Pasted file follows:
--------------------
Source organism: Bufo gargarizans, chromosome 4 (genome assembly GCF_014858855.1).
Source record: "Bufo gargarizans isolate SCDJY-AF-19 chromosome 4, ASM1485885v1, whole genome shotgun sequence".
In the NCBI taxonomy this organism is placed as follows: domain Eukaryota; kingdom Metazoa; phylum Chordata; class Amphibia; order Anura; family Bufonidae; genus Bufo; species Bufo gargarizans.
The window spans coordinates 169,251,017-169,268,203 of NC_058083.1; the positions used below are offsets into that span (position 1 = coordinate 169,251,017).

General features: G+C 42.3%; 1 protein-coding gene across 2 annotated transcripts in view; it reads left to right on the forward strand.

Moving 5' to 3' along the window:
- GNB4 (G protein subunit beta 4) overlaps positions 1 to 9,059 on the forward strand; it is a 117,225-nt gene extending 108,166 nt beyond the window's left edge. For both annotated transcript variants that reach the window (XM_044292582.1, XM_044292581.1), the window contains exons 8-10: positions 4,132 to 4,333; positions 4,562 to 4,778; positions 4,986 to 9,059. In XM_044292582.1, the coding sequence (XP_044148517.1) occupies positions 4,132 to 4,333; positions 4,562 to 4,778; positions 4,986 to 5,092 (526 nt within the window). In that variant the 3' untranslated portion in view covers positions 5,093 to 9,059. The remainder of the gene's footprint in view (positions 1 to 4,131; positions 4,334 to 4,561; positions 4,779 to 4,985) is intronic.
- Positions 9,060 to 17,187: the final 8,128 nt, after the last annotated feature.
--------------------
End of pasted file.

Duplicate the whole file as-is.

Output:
Source organism: Bufo gargarizans, chromosome 4 (genome assembly GCF_014858855.1).
Source record: "Bufo gargarizans isolate SCDJY-AF-19 chromosome 4, ASM1485885v1, whole genome shotgun sequence".
In the NCBI taxonomy this organism is placed as follows: domain Eukaryota; kingdom Metazoa; phylum Chordata; class Amphibia; order Anura; family Bufonidae; genus Bufo; species Bufo gargarizans.
The window spans coordinates 169,251,017-169,268,203 of NC_058083.1; the positions used below are offsets into that span (position 1 = coordinate 169,251,017).

General features: G+C 42.3%; 1 protein-coding gene across 2 annotated transcripts in view; it reads left to right on the forward strand.

Moving 5' to 3' along the window:
- GNB4 (G protein subunit beta 4) overlaps positions 1 to 9,059 on the forward strand; it is a 117,225-nt gene extending 108,166 nt beyond the window's left edge. For both annotated transcript variants that reach the window (XM_044292582.1, XM_044292581.1), the window contains exons 8-10: positions 4,132 to 4,333; positions 4,562 to 4,778; positions 4,986 to 9,059. In XM_044292582.1, the coding sequence (XP_044148517.1) occupies positions 4,132 to 4,333; positions 4,562 to 4,778; positions 4,986 to 5,092 (526 nt within the window). In that variant the 3' untranslated portion in view covers positions 5,093 to 9,059. The remainder of the gene's footprint in view (positions 1 to 4,131; positions 4,334 to 4,561; positions 4,779 to 4,985) is intronic.
- Positions 9,060 to 17,187: the final 8,128 nt, after the last annotated feature.